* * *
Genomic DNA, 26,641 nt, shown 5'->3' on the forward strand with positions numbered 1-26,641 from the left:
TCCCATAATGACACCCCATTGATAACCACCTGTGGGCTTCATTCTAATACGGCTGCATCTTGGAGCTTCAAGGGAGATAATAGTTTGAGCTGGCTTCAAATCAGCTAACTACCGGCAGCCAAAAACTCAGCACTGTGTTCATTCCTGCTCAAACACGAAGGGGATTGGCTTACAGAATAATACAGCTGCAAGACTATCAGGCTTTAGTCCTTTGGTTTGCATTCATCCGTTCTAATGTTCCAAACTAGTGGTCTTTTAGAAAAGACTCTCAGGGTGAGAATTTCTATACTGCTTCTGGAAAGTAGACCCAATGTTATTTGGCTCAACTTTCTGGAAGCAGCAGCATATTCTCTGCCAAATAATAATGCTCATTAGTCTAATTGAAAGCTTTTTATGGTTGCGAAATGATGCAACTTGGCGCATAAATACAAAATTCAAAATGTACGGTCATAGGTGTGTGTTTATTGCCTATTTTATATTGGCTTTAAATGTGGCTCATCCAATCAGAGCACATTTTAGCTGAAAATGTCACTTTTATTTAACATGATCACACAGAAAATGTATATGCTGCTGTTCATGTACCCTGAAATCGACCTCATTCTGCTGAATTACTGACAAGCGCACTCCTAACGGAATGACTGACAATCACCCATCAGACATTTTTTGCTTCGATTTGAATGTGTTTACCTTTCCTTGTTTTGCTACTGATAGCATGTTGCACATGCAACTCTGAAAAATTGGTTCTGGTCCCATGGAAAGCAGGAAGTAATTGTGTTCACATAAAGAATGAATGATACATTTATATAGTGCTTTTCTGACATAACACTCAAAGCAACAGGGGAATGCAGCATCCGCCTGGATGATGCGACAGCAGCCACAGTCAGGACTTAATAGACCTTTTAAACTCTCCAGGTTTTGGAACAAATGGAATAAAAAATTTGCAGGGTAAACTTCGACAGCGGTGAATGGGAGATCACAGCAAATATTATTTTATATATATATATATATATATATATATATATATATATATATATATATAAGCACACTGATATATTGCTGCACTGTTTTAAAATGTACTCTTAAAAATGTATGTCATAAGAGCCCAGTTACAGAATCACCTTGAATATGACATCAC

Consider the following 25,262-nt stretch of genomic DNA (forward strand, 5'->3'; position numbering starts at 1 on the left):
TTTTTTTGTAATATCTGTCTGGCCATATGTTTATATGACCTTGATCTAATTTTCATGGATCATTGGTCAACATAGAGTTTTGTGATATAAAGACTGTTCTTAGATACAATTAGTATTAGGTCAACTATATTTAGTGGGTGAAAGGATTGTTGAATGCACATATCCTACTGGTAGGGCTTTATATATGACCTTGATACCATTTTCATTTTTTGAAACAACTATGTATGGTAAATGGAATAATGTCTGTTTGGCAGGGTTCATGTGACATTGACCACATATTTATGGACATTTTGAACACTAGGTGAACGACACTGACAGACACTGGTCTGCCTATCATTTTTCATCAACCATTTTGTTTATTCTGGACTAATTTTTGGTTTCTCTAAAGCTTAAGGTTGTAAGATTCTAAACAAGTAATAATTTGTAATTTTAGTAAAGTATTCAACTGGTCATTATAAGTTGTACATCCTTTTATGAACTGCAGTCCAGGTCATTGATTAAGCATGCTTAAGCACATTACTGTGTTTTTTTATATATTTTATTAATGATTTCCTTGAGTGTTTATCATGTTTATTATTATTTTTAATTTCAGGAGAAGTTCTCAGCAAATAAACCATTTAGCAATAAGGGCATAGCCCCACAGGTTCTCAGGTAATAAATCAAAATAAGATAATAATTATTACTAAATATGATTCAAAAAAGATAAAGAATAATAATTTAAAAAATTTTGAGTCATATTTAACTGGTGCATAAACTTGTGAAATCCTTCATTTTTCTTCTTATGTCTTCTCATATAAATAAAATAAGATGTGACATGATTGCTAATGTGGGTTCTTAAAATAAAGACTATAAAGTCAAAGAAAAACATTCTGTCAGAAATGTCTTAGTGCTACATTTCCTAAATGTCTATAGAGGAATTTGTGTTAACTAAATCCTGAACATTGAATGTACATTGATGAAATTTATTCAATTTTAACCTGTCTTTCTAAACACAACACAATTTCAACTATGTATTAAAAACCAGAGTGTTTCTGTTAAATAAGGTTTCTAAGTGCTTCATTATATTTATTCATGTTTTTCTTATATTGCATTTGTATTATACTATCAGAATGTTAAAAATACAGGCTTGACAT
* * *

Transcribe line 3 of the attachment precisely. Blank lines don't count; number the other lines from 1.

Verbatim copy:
Consider the following 25,262-nt stretch of genomic DNA (forward strand, 5'->3'; position numbering starts at 1 on the left):